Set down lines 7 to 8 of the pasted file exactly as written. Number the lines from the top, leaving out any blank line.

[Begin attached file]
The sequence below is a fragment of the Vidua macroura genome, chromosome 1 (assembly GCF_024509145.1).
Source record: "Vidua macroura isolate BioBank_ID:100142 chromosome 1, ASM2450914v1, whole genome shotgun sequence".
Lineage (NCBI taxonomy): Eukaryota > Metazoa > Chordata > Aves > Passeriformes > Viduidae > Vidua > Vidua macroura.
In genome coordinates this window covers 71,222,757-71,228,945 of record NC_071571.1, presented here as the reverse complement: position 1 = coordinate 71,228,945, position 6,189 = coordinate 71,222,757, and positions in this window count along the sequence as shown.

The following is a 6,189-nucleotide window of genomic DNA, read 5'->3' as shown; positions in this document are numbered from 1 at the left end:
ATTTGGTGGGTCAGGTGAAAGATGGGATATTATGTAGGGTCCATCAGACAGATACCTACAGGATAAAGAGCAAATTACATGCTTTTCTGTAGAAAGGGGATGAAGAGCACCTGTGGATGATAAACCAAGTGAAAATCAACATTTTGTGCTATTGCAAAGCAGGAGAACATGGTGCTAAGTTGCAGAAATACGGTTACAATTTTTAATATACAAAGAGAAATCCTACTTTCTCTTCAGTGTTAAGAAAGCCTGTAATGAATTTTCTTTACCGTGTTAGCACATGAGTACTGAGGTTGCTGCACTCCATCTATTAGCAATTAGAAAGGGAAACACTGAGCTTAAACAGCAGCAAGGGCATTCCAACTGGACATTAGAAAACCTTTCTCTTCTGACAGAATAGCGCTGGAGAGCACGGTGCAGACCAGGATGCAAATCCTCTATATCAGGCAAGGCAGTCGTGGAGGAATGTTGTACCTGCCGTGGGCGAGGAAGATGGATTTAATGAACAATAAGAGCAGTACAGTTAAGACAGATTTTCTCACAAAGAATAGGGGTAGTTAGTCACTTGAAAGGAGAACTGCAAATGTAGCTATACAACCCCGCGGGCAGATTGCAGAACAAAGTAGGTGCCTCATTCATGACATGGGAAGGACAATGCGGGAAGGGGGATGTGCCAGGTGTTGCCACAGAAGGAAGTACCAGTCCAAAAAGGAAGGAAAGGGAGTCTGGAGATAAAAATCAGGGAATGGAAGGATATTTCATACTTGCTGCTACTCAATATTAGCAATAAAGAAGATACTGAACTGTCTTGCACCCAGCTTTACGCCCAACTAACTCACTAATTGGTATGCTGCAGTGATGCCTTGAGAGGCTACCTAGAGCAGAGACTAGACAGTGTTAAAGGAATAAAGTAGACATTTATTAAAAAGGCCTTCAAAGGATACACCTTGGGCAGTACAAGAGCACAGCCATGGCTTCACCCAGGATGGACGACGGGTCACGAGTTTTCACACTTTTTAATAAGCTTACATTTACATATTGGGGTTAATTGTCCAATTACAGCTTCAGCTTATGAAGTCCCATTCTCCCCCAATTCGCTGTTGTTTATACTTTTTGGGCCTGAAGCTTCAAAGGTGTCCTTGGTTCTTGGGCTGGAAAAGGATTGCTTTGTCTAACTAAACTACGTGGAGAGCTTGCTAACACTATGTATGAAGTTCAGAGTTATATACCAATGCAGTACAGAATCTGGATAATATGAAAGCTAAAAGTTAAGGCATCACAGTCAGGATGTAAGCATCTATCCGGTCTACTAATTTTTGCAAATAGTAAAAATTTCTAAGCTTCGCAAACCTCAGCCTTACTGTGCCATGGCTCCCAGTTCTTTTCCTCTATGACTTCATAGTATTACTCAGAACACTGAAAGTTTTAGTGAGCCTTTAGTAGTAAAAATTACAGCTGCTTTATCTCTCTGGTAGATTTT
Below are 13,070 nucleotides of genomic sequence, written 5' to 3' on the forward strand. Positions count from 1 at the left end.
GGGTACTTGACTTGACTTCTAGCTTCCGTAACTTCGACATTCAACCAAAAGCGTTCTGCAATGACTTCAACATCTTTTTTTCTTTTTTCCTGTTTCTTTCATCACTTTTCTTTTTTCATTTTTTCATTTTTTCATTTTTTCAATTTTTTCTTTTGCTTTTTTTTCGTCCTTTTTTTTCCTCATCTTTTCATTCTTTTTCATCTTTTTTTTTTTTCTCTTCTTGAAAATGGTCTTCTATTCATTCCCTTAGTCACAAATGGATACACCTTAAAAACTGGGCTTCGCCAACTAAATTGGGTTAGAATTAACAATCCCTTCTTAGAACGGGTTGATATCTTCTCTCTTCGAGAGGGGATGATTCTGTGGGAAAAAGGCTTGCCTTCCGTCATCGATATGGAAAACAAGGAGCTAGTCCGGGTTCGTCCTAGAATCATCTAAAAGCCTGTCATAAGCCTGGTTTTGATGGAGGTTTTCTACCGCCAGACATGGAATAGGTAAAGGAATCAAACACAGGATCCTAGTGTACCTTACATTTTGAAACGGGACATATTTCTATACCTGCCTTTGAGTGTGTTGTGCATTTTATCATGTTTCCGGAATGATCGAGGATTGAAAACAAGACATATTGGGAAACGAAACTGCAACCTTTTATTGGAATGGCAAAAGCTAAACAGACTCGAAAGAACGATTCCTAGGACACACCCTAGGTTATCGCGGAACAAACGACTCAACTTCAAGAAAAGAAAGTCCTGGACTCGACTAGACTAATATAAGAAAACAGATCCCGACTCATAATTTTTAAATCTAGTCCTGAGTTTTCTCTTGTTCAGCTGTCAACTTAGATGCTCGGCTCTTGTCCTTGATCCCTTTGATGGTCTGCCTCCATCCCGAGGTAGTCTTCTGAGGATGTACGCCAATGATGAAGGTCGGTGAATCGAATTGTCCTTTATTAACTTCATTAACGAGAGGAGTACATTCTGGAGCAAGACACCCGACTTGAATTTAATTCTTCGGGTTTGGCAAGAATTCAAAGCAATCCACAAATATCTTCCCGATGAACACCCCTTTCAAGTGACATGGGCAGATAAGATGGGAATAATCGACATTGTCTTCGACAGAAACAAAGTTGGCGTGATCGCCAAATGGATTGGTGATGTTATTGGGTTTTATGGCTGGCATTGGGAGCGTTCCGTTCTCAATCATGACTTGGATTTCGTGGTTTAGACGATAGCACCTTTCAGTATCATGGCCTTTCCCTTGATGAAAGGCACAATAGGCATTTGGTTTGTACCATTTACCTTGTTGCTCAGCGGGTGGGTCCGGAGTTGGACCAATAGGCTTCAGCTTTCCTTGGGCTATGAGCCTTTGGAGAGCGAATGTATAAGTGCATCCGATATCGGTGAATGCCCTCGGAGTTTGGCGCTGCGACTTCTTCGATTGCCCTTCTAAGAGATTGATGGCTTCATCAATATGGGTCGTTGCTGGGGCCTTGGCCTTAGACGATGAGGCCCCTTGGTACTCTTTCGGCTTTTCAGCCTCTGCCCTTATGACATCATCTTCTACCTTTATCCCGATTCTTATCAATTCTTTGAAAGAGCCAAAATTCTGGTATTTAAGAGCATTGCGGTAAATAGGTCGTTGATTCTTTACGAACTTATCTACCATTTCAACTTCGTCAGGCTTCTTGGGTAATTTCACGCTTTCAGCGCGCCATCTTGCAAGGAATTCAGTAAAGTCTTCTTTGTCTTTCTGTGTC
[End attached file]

Below are 13,070 nucleotides of genomic sequence, written 5' to 3' on the forward strand. Positions count from 1 at the left end.
GGGTACTTGACTTGACTTCTAGCTTCCGTAACTTCGACATTCAACCAAAAGCGTTCTGCAATGACTTCAACATCTTTTTTTCTTTTTTCCTGTTTCTTTCATCACTTTTCTTTTTTCATTTTTTCATTTTTTCATTTTTTCAATTTTTTCTTTTGCTTTTTTTTCGTCCTTTTTTTTCCTCATCTTTTCATTCTTTTTCATCTTTTTTTTTTTTCTCTTCTTGAAAATGGTCTTCTATTCATTCCCTTAGTCACAAATGGATACACCTTAAAAACTGGGCTTCGCCAACTAAATTGGGTTAGAATTAACAATCCCTTCTTAGAACGGGTTGATATCTTCTCTCTTCGAGAGGGGATGATTCTGTGGGAAAAAGGCTTGCCTTCCGTCATCGATATGGAAAACAAGGAGCTAGTCCGGGTTCGTCCTAGAATCATCTAAAAGCCTGTCATAAGCCTGGTTTTGATGGAGGTTTTCTACCGCCAGACATGGAATAGGTAAAGGAATCAAACACAGGATCCTAGTGTACCTTACATTTTGAAACGGGACATATTTCTATACCTGCCTTTGAGTGTGTTGTGCATTTTATCATGTTTCCGGAATGATCGAGGATTGAAAACAAGACATATTGGGAAACGAAACTGCAACCTTTTATTGGAATGGCAAAAGCTAAACAGACTCGAAAGAACGATTCCTAGGACACACCCTAGGTTATCGCGGAACAAACGACTCAACTTCAAGAAAAGAAAGTCCTGGACTCGACTAGACTAATATAAGAAAACAGATCCCGACTCATAATTTTTAAATCTAGTCCTGAGTTTTCTCTTGTTCAGCTGTCAACTTAGATGCTCGGCTCTTGTCCTTGATCCCTTTGATGGTCTGCCTCCATCCCGAGGTAGTCTTCTGAGGATGTACGCCAATGATGAAGGTCGGTGAATCGAATTGTCCTTTATTAACTTCATTAACGAGAGGAGTACATTCTGGAGCAAGACACCCGACTTGAATTTAATTCTTCGGGTTTGGCAAGAATTCAAAGCAATCCACAAATATCTTCCCGATGAACACCCCTTTCAAGTGACATGGGCAGATAAGATGGGAATAATCGACATTGTCTTCGACAGAAACAAAGTTGGCGTGATCGCCAAATGGATTGGTGATGTTATTGGGTTTTATGGCTGGCATTGGGAGCGTTCCGTTCTCAATCATGACTTGGATTTCGTGGTTTAGACGATAGCACCTTTCAGTATCATGGCCTTTCCCTTGATGAAAGGCACAATAGGCATTTGGTTTGTACCATTTACCTTGTTGCTCAGCGGGTGGGTCCGGAGTTGGACCAATAGGCTTCAGCTTTCCTTGGGCTATGAGCCTTTGGAGAGCGAATGTATAAGTGCATCCGATATCGGTGAATGCCCTCGGAGTTTGGCGCTGCGACTTCTTCGATTGCCCTTCTAAGAGATTGATGGCTTCATCAATATGGGTCGTTGCTGGGGCCTTGGCCTTAGACGATGAGGCCCCTTGGTACTCTTTCGGCTTTTCAGCCTCTGCCCTTATGACATCATCTTCTACCTTTATCCCGATTCTTATCAATTCTTTGAAAGAGCCAAAATTCTGGTATTTAAGAGCATTGCGGTAAATAGGTCGTTGATTCTTTACGAACTTATCTACCATTTCAACTTCGTCAGGCTTCTTGGGTAATTTCACGCTTTCAGCGCGCCATCTTGCAAGGAATTCAGTAAAGTCTTCTTTGTCTTTCTGTGTC